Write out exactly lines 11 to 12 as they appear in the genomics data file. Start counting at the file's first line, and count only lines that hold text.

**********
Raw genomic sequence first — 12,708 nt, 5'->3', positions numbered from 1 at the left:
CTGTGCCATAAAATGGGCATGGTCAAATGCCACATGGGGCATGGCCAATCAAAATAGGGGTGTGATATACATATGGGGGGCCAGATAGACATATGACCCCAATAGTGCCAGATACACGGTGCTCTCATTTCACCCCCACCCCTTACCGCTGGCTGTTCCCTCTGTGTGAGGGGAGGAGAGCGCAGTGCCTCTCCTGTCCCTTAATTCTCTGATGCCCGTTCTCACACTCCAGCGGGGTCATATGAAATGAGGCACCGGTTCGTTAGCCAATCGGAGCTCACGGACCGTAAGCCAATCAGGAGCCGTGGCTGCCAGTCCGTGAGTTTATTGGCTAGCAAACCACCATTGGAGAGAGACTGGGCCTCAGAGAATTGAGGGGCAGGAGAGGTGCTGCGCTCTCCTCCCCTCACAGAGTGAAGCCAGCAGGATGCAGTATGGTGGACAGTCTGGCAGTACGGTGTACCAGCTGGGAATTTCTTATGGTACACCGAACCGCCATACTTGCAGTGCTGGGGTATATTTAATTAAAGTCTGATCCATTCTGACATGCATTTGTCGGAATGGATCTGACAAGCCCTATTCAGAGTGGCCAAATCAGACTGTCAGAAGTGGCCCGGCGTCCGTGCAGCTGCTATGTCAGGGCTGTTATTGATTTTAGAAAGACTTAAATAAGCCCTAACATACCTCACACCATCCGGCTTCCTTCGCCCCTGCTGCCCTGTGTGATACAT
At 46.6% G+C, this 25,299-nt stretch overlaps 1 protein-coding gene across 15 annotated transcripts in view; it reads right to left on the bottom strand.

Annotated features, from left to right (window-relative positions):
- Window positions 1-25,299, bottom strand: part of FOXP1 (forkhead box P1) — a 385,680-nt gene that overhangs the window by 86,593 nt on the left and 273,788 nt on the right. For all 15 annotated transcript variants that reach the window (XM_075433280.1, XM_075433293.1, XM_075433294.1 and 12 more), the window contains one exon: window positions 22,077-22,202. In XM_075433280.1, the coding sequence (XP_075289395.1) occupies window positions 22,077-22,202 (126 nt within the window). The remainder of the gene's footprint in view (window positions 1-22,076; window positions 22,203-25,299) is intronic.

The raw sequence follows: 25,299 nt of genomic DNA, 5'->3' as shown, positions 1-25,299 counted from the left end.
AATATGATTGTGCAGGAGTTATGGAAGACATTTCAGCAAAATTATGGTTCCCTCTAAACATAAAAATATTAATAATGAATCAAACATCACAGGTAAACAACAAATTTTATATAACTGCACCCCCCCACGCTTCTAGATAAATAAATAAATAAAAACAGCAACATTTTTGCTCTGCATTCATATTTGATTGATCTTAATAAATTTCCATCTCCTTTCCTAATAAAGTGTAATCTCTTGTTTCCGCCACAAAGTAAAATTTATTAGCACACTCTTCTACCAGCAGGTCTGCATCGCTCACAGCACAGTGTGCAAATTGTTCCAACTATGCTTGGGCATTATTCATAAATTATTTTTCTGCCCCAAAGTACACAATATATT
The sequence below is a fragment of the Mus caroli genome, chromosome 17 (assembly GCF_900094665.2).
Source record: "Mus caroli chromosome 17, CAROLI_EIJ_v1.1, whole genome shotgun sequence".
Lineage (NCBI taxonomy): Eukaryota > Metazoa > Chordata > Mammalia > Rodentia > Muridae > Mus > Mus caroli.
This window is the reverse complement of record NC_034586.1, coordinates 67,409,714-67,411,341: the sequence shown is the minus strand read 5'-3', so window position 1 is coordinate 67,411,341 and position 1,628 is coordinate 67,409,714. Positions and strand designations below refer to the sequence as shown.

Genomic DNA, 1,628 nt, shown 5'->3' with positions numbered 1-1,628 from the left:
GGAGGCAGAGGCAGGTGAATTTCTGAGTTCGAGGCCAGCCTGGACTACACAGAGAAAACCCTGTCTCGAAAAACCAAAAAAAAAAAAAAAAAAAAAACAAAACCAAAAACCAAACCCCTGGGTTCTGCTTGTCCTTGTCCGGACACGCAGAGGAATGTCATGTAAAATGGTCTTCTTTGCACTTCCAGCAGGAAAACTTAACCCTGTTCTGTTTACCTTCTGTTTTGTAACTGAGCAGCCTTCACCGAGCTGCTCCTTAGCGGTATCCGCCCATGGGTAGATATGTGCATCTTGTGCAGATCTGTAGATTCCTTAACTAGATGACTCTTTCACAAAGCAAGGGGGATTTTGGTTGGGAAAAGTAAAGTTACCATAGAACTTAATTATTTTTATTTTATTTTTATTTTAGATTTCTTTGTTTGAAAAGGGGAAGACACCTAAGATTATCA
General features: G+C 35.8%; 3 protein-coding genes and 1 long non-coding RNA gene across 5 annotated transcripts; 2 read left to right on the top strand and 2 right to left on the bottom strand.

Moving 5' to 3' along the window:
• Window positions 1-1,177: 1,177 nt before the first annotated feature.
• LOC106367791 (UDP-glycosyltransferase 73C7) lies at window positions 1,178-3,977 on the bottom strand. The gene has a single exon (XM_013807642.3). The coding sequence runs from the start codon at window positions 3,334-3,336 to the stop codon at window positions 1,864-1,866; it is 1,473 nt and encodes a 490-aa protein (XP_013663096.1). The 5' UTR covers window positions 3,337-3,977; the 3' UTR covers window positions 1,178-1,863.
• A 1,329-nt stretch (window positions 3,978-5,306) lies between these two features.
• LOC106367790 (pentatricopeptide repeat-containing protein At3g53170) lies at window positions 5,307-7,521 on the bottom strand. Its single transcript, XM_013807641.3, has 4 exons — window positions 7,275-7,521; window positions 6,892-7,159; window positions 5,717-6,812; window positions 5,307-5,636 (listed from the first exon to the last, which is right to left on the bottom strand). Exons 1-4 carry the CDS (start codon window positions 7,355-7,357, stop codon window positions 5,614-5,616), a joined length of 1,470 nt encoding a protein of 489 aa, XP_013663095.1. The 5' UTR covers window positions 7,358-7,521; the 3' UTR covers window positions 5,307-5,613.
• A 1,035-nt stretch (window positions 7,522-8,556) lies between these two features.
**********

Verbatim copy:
This window is the reverse complement of record NC_034586.1, coordinates 67,409,714-67,411,341: the sequence shown is the minus strand read 5'-3', so window position 1 is coordinate 67,411,341 and position 1,628 is coordinate 67,409,714. Positions and strand designations below refer to the sequence as shown.

Genomic DNA, 1,628 nt, shown 5'->3' with positions numbered 1-1,628 from the left: